Yesterday, while walking our dogs around the lovely esplanade a block from our house, my husband and I said hello to a young couple coming out of their house for a stroll with their baby in a carriage. Just a few hours later, their house had burned to the ground.
Police had barricaded the neighborhood all the way up to our cross street as local firefighters battled flames so intense I could see their orange shimmer all the way from our house and through dozens of trees. As I stood outside with many neighbors, ominous brown clouds of smoke rose high into the air, darkening patches of blue sky for what we soon realized had to be far too long to be the result of any small-scale blaze. It was terrifying. Shaking hands with people I didn’t know and saying hello to those I did as more and more emergency vehicles screamed into our midst, I really wanted to hug all of them.
We stayed a block away, unlike the surprising quantity of gawkers who rushed toward the violent inferno, so we couldn’t tell exactly whose home it was until later, when the local news had our neighborhood in its sights. I watched a video online of the house’s entire burning frontispiece crashing into the front yard, something I wish I could un-see.
This morning, I walked down and saw that only a crumbling piece of the back wall stood, charred black with eerie glassless windows like punched out eyes. A giant hole will soon be all that remains between two tall houses, as a back hoe was already brought in to remove what I imagine is toxic waste now, but that was — just yesterday — a families’ furniture, clothing, photos, books. Like a missing tooth in a row of teeth, the absence already gapes. The air smells bad and the streets are still wet, a rude reminder that the first hydrant opened was completely dry, and the second had little water pressure, that fire fighters had to drag 1,500-foot hoses from the next street over, surely costing precious time. I heard that the gawkers helped drag the hose, at least.
Amazingly, all six people who were living in the burning house, including that tiny baby, made it out.
I was surprised to learn that the next door neighbors had brought out a ladder and helped some of the residents escape from the top floor. I don’t personally know the people whose house is gone, and barely know the ones who helped, but I feel like they are part of our extended family today. And I’m not alone. A GoFundMe drive, circulated on our neighborhood Facebook page, had already broken its $10,000 goal less that 24 hours after we said hello to the couple walking their baby.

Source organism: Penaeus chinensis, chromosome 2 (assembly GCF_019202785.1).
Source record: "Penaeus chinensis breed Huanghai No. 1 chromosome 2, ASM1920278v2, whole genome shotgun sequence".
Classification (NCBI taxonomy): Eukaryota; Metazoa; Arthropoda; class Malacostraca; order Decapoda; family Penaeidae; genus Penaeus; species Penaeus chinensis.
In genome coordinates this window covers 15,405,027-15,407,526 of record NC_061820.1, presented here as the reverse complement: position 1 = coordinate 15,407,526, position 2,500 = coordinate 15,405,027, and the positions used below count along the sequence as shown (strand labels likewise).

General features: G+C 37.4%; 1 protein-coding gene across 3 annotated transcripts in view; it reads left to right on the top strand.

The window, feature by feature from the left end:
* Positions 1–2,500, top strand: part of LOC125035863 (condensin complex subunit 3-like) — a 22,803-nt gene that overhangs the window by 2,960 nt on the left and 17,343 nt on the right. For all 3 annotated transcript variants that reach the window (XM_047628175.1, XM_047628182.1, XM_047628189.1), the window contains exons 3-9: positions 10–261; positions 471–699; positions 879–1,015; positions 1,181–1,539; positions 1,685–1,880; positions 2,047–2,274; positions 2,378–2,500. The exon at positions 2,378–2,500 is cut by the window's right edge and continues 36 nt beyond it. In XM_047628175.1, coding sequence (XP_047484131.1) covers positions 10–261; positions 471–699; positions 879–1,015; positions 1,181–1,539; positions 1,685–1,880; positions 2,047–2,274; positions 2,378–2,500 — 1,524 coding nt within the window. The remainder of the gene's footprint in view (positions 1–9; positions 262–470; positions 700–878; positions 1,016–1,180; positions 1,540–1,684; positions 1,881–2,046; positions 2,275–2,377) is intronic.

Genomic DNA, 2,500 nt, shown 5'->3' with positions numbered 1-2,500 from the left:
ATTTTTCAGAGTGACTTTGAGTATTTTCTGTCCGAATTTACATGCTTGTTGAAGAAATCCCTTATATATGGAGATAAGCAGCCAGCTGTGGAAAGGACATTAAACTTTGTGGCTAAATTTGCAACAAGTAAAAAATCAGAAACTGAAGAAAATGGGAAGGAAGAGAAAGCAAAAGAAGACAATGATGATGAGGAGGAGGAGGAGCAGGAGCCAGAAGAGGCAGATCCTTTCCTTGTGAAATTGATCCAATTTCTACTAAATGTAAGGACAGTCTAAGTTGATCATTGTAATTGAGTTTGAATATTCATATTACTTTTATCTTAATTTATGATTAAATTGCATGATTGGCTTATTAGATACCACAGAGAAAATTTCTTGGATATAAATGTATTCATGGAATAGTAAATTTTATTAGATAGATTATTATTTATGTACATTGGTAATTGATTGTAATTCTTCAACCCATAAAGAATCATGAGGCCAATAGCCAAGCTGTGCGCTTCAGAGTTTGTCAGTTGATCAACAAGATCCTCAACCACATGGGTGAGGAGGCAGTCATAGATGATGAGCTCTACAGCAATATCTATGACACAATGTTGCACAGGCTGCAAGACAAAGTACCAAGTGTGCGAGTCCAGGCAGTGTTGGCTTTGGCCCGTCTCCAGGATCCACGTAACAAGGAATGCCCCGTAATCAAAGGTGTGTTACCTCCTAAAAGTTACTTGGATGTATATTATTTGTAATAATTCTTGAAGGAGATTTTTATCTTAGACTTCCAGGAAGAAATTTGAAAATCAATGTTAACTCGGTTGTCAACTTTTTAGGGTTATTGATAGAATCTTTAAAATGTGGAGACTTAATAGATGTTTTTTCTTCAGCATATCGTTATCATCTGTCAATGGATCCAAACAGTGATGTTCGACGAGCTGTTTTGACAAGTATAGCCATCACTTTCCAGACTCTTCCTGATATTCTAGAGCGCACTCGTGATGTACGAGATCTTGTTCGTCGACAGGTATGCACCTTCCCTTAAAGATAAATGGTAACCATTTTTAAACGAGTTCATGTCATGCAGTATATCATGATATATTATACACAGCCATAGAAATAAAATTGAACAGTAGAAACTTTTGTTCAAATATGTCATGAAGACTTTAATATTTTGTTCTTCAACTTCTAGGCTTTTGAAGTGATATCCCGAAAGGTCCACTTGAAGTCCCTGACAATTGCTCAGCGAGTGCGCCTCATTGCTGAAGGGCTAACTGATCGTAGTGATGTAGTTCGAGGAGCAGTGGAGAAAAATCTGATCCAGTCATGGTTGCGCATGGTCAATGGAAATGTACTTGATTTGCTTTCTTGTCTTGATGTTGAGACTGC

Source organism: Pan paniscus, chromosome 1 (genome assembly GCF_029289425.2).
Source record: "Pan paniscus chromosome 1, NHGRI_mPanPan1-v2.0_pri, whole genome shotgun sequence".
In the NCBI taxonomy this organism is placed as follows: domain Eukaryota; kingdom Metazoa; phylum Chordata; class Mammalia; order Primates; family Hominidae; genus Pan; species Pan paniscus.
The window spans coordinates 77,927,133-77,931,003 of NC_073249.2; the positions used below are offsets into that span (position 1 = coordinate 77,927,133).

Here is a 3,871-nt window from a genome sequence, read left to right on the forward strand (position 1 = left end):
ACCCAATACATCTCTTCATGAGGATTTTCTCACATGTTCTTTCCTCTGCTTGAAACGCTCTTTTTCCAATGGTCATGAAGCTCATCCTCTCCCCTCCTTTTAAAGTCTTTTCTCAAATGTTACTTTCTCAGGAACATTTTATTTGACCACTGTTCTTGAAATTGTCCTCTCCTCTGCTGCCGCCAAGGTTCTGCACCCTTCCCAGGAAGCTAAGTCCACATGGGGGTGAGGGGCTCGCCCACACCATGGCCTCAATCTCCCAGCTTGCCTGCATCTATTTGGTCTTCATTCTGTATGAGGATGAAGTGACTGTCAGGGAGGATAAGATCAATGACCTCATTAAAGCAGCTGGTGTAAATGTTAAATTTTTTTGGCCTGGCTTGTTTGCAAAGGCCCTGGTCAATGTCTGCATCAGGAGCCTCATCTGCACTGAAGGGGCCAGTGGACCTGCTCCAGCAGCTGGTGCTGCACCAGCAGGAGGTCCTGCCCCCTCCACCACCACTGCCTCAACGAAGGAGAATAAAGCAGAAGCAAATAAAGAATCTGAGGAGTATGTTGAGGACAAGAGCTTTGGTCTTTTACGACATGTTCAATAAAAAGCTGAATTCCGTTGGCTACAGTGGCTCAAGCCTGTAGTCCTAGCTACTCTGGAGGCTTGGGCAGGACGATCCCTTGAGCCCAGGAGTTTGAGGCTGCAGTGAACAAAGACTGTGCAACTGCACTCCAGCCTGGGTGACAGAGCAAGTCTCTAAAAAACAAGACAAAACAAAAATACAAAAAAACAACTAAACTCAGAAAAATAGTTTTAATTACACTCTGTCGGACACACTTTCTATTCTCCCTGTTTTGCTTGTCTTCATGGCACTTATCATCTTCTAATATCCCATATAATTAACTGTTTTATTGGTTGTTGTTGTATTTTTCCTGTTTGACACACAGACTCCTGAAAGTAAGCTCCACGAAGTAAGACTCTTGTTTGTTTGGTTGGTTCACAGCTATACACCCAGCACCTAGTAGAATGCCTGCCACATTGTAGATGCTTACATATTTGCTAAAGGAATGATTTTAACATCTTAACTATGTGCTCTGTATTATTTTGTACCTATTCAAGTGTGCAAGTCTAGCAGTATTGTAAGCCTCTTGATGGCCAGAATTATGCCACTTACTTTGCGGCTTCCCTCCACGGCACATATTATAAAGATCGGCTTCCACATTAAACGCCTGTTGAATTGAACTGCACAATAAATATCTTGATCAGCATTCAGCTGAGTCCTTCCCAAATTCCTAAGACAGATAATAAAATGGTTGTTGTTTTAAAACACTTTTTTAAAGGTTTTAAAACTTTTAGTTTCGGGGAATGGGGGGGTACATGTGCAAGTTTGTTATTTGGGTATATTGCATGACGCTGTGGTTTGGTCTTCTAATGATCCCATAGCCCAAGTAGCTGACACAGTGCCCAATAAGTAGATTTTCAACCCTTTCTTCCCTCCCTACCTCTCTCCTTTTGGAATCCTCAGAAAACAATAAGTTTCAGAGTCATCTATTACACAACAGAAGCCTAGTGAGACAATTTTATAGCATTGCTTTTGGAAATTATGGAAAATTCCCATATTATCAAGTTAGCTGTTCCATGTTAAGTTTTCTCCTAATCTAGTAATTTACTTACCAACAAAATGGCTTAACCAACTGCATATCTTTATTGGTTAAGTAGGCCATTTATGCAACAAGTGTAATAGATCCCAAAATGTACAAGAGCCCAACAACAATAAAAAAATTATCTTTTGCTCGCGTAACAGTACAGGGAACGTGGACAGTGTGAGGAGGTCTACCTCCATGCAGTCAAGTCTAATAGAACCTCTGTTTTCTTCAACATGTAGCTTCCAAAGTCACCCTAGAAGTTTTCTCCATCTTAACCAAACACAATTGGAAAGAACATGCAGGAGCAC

The same page had comment after comment reporting important news as it happened, expressing concern for all affected, and reminding all of us to check our fire detectors and extinguishers, to keep an eye on each other. In no time, a woman posted, “OK guys, where do we start with our donations?” Dozens immediately chimed in offering to help in any way. “Material things can be replaced and I’m SURE this community will pull together for the family,” wrote another. There were prayers for the brave souls who risked themselves to fight the fire and shared gratitude when we learned everyone was OK.
I’m only on the local Facebook page because another neighbor clued me in about it just last week when our beloved cat went missing. It was incredibly heartwarming to see so many strangers care about a silly middle-aged feline, and to want to pitch in. Several rode their bikes and walked around the streets calling for him alongside us. (The cat is home, thank heavens, little jerk.)
Holyoke is one of the poorest cities in Massachusetts. We can only afford our beautiful house in this historic area because we bought it here, in a once-successful, now collapsed, paper mill town. We’ve never lived anywhere with such character, or anywhere we liked our neighbors so much. A few are now close friends, and we are on good terms with everyone. I love walking the dogs here, checking out the cool Victorian architecture and old trees, waving to friendly people. Though we sometimes wish to live in a place more remote and private with more space, I am so grateful we landed here, among people who — despite sometimes being nosy, messy, or loud — really care about each other.
Already, the mayor has announced he’s making the water hydrant issue a top priority, that it is “extremely concerning… No resident or business should have to worry about this happening in the event of a fire.” He thanked the fire department and neighbors who assisted them, and even shared the GoFundMe page, encouraging the community to contribute. I have no doubt its balance will continue to grow and grow.
“Take care, stay safe!” I called out to folks as I waved goodbye to them last night, blue emergency lights still bouncing all over and yellow police tape sagging across the intersection. “You too!” they replied. “We’re always here if you need us.”
I feel rich today.
You’ve painted a beautiful portrait of your neighborhood, Anne.
Thank you, Heidi
This is lovely, Anne. We are all so lucky to have each other.
Thanks so much, Kim